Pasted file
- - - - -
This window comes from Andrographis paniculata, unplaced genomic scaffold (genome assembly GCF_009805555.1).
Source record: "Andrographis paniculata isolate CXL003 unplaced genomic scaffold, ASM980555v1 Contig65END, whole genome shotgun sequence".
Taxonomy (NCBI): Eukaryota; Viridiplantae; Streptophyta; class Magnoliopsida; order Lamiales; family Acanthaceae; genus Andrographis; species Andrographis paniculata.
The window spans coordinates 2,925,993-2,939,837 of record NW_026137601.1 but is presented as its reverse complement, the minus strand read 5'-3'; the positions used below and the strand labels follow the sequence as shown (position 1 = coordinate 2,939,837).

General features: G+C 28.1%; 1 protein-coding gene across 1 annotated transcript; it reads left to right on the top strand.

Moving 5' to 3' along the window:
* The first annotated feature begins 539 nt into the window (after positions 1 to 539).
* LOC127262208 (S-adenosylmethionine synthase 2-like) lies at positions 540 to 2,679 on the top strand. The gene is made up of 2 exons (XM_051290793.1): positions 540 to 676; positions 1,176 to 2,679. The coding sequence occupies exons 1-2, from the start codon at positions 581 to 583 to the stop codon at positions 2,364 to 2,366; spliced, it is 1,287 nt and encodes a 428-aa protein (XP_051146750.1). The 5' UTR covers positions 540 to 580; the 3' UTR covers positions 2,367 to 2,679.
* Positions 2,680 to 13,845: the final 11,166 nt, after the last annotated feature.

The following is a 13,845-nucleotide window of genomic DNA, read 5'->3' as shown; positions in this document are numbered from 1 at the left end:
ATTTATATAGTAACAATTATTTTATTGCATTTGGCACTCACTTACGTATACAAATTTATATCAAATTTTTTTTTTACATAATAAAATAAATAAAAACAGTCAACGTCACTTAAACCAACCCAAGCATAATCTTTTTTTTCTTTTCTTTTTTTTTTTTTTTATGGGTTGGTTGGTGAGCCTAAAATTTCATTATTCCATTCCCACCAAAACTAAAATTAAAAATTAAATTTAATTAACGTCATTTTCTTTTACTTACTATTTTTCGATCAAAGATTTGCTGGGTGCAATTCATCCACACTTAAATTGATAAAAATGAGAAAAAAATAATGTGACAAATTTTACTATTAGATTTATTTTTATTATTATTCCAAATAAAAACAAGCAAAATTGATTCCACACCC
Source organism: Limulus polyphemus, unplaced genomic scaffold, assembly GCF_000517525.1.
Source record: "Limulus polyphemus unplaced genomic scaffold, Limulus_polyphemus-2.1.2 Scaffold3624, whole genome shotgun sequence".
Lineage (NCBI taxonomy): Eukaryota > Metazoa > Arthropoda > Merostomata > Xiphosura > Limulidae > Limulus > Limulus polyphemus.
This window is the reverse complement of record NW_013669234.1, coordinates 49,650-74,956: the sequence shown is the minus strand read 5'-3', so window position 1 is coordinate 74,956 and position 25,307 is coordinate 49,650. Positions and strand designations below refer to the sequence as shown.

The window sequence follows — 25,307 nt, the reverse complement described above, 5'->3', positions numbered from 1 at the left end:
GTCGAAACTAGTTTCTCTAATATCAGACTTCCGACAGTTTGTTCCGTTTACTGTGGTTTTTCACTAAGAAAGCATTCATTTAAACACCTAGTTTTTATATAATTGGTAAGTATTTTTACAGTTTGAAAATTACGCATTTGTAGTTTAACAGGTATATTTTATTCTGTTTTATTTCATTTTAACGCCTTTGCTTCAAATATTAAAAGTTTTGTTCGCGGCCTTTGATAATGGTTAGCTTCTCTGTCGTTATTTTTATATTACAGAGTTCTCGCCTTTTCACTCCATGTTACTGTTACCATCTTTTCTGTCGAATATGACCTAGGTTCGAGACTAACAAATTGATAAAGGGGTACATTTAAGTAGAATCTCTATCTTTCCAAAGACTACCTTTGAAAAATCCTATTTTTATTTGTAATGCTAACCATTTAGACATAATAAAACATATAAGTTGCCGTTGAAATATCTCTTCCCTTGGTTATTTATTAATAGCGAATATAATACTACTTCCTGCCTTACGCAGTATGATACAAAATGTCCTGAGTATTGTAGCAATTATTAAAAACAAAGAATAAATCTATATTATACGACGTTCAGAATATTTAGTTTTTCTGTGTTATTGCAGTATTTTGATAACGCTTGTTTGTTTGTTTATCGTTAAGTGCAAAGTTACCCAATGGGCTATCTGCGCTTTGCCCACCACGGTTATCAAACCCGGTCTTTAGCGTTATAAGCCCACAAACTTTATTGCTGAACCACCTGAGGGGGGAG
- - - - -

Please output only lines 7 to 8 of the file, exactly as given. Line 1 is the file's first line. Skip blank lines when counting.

* The first annotated feature begins 539 nt into the window (after positions 1 to 539).
* LOC127262208 (S-adenosylmethionine synthase 2-like) lies at positions 540 to 2,679 on the top strand. The gene is made up of 2 exons (XM_051290793.1): positions 540 to 676; positions 1,176 to 2,679. The coding sequence occupies exons 1-2, from the start codon at positions 581 to 583 to the stop codon at positions 2,364 to 2,366; spliced, it is 1,287 nt and encodes a 428-aa protein (XP_051146750.1). The 5' UTR covers positions 540 to 580; the 3' UTR covers positions 2,367 to 2,679.